60 Years of Carry On Films

2018 marks 60 years of Carry On Films

2018 marks 60 years of Carry On Films.

This year is a special anniversary for fans of classic film & British comedy as it’s 60 years since the first classic Carry On production, “Carry On Sergeant”, was released in 1958.

The Carry On films have their own distinct style that is totally unique, beloved by many, and an important part of Britain’s comedy, film, and cultural heritage, and 2018 marks 60 years since the first Carry On film.

Carry On Sergeant laid the groundwork for the most prolific British film series (yes, longer than James Bond). This successful first film was screened to the trade and cinema-bookers on the 1st of August 1958 after which some regional screenings were held from the 31st of August including Aberdeen & Birmingham.

It wasn’t until the 19th of September 1958 that it received its London cinema release at the Plaza, and then the film rolled out nationwide on general release from the 20th of September onwards. Without the success of the first Carry On, there simply wouldn’t have been all the films that followed in its path.

Carry On Pair Frames

British film company Anglo Amalgamated distributed the first 12 Carry On films starting with Carry On Sergeant in 1958 and ending 50 years ago with Carry On Screaming in 1966.

Sid James, Kenneth Williams, Hattie Jacques, Charles Hawtrey, Joan Sims, and Barbara Windsor (Dame Babs) have been given the Art & Hue treatment featuring Art & Hue’s signature halftone style (halftone is an age-old technique that uses dots to make up the printed image, similar to newspapers or comic books). to create a collection of pop art portraits, available in three sizes & 16 colours to choose from to fit into any design scheme.

Carry On Team Pop Art Portraits
Filmed over eight years at Pinewood Studios, Anglo Amalgamated distributed the first 12 of the classic comedies which made household names of the cast and created enduring films that are distinctly British. There’s nothing better than discovering a Carry on film on a wet Saturday afternoon and appreciating the saucy yet, by today’s standards, innocent and charming humour.

The films have maintained their cultural prominence thanks to regular airings on TV, providing a rite of passage for British children discovering the films for the first time. Carry On films are a comedic education that all of us go through, learning to laugh at the slapstick as children, and appreciate the cheeky innuendo when we get older. Repeated viewings at various stages of our lives reveal more humour we may have missed when watching the films originally.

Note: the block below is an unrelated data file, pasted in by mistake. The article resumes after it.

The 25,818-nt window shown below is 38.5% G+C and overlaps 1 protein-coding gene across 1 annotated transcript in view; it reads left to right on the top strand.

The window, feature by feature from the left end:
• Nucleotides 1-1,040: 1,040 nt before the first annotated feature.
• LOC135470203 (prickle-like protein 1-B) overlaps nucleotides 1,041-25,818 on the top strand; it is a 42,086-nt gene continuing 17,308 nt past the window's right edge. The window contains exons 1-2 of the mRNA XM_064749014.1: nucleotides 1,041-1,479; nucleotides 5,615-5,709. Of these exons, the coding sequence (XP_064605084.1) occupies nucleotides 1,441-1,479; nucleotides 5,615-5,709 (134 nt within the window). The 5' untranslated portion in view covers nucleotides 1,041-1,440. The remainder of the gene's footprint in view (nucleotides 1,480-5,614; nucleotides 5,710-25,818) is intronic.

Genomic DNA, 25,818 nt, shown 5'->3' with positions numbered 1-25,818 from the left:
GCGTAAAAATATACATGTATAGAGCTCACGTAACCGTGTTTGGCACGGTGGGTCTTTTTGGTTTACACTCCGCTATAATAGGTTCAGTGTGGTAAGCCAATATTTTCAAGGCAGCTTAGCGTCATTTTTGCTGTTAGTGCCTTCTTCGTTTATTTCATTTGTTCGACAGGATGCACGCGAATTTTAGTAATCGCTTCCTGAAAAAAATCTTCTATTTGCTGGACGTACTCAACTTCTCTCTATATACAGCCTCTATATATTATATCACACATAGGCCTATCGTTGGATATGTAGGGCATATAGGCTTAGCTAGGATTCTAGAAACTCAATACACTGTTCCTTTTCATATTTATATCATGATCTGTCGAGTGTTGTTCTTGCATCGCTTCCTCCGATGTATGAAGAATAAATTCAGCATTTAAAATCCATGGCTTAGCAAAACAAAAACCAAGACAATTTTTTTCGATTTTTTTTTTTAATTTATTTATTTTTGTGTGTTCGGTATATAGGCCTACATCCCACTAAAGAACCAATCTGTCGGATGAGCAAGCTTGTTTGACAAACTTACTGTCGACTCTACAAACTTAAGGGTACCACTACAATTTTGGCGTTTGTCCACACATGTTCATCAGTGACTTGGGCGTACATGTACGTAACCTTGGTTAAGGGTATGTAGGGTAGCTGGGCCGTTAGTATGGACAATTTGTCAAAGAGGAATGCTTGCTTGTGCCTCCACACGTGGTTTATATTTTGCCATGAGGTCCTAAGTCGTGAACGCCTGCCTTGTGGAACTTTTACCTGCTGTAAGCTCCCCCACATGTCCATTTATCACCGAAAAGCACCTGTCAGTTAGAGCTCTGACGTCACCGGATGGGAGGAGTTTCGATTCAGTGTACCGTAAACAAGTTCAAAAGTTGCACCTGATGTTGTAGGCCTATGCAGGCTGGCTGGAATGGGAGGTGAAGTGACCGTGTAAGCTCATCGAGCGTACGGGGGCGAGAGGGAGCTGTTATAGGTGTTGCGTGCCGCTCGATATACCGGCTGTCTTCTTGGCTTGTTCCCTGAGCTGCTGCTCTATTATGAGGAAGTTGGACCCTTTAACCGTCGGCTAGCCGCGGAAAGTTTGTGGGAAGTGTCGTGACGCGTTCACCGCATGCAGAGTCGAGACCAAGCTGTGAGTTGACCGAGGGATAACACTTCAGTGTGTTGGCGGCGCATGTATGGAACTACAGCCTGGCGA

The Anglo Amalgamated era represents a gentler innocence, and a burgeoning confidence reflective of the cultural strides Britain was making during the Swinging 60s.

Carry On is the longest-running British film series with 30 original productions, including the Rank releases, plus a compilation film – even superspy James Bond (who the Carry On team parodied in Carry On Spying) will need to produce another five films to catch-up.

Following on from a long British comedy tradition that dates back to bawdy music halls and end-of-the-pier saucy postcards, it’s the brazen cheek of the Carry Ons that makes them so irresistible and their cultural significance should not be underestimated. Whilst the humour of the Carry Ons may be derided by some as corny or dated, it’s only because the films have endured and established themselves in the British psyche that the jokes now seem so familiar.

Anglo Amalgamated distributed these British films which were made at Pinewood using British actors specifically for a British audience – it’s hard to point at a fully British production nowadays, let alone one that doesn’t have an eye on international markets or the involvement of Hollywood (although Charles Hawtrey was reportedly crowbarred into Carry On Screaming at the last minute at the behest of the American distributors).

Carry On Posters Gallery

It’s unlikely the Carry On films will be perpetually inspiring fashion designers, in the same way that other 1960s icons have, but who can resist the joys of Joan Sims as a nurse, the high camp of Fenella Fielding as a Hammer House of Horror vamp, or Amanda Barrie as a Glamcabs taxi driver?

Art & Hue had the pleasure of delving into the archives of Studiocanal at Pinewood Studios to uncover the original posters and photographs of the Carry On series, which have been given the stylish pop art treatment featuring Art & Hue’s signature halftone style (halftone is an age-old technique that uses dots to make up the printed image, similar to newspapers or comic books).

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